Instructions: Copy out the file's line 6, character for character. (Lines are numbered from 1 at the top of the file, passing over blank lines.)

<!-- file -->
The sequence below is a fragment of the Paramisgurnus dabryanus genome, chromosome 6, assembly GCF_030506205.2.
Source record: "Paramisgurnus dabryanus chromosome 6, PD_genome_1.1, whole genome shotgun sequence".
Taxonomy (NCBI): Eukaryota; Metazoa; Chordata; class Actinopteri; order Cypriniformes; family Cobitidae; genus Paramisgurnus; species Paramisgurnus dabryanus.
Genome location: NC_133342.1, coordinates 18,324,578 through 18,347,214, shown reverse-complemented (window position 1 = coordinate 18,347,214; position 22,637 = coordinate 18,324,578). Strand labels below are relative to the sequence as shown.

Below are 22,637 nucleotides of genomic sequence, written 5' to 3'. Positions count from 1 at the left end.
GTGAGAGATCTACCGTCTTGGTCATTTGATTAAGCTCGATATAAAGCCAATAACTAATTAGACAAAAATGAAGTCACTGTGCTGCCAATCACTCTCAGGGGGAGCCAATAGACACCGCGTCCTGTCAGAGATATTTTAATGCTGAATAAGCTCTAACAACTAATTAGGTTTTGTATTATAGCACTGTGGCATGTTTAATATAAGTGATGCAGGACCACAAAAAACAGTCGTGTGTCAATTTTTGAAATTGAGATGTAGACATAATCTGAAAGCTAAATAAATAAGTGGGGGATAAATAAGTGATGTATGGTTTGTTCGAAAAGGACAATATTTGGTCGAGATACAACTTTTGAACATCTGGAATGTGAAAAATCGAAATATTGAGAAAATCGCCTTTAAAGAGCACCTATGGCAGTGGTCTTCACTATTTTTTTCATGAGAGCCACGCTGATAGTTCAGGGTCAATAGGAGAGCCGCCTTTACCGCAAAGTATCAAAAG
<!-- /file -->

GTGAGAGATCTACCGTCTTGGTCATTTGATTAAGCTCGATATAAAGCCAATAACTAATTAGACAAAAATGAAGTCACTGTGCTGCCAATCACTCTCAGGGGGAGCCAATAGACACCGCGTCCTGTCAGAGATATTTTAATGCTGAATAAGCTCTAACAACTAATTAGGTTTTGTATTATAGCACTGTGGCATGTTTAATATAAGTGATGCAGGACCACAAAAAACAGTCGTGTGTCAATTTTTGAAATTGAGATGTAGACATAATCTGAAAGCTAAATAAATAAGTGGGGGATAAATAAGTGATGTATGGTTTGTTCGAAAAGGACAATATTTGGTCGAGATACAACTTTTGAACATCTGGAATGTGAAAAATCGAAATATTGAGAAAATCGCCTTTAAAGAGCACCTATGGCAGTGGTCTTCACTATTTTTTTCATGAGAGCCACGCTGATAGTTCAGGGTCAATAGGAGAGCCGCCTTTACCGCAAAGTATCAAAAG